Prospective Study of Statin Use and Risk of Parkinson Disease
JAMA Neurology, 03/16/2012Gao X et al.
The authors found that regular use of statins was associated with a modest reduction in Parkinson disease (PD) risk. The possibility that some statins may reduce PD risk deserves further consideration.
A prospective study including 38 192 men and 90 874 women participating in 2 ongoing US cohorts, the Health Professional Follow–up Study and the Nurses' Health Study, was conducted.
Information on regular cholesterol–lowering drug use (2 times/wk) was collected in 1994 in both cohorts via questionnaire.
Relative risks (RRs) and 95% CIs were computed using Cox proportional hazards models adjusting for age, smoking, caffeine intake, duration of hypercholesterolemia, and other covariates.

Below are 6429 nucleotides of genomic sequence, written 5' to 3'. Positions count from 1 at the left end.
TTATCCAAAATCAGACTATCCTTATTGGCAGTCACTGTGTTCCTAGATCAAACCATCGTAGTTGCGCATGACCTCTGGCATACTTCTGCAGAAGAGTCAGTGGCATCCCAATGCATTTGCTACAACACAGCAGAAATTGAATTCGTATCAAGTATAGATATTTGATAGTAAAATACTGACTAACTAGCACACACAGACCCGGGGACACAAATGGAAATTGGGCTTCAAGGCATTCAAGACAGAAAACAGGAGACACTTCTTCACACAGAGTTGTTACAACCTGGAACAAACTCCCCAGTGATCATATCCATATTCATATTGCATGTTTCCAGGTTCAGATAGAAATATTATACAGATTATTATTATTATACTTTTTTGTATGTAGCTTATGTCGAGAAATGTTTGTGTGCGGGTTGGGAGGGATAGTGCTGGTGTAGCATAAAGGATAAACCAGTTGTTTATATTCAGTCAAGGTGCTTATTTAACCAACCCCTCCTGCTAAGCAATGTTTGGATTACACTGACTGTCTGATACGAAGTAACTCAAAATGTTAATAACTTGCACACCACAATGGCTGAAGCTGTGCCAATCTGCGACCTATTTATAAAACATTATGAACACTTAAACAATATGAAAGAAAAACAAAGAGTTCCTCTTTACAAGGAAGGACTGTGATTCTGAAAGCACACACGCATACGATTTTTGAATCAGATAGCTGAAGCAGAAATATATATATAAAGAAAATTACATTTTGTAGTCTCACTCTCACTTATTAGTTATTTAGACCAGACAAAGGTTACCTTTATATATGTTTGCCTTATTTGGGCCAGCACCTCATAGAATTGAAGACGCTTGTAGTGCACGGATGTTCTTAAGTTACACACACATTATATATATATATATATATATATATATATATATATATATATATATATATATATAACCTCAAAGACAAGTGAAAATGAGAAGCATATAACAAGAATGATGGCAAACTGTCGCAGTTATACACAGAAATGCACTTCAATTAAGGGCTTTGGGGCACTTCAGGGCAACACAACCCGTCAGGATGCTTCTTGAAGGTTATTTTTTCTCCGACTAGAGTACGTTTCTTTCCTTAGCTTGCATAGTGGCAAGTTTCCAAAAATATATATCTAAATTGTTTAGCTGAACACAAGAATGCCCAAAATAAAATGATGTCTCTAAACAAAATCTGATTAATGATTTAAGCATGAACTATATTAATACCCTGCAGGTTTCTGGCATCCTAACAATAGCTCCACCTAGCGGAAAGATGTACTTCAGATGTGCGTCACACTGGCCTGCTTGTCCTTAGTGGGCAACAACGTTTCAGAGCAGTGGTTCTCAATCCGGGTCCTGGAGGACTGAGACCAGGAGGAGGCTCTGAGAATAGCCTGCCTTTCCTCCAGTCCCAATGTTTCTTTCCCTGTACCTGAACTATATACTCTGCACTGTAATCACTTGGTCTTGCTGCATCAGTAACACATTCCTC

During 12 years of follow–up (1994–2006), the authors documented 644 incident PD cases (338 women and 306 men).
The risk of PD was lower among current statin users (adjusted pooled RR = 0.74; 95% CI, 0.54–1.00; P = .049) relative to nonusers.
A significant association was observed in participants younger than 60 years at baseline (adjusted pooled RR = 0.31; 95% CI, 0.11–0.86; P = .02) but not among those who were older (adjusted pooled RR = 0.83; 95% CI, 0.60–1.14; P = .25) (P for interaction = .03).
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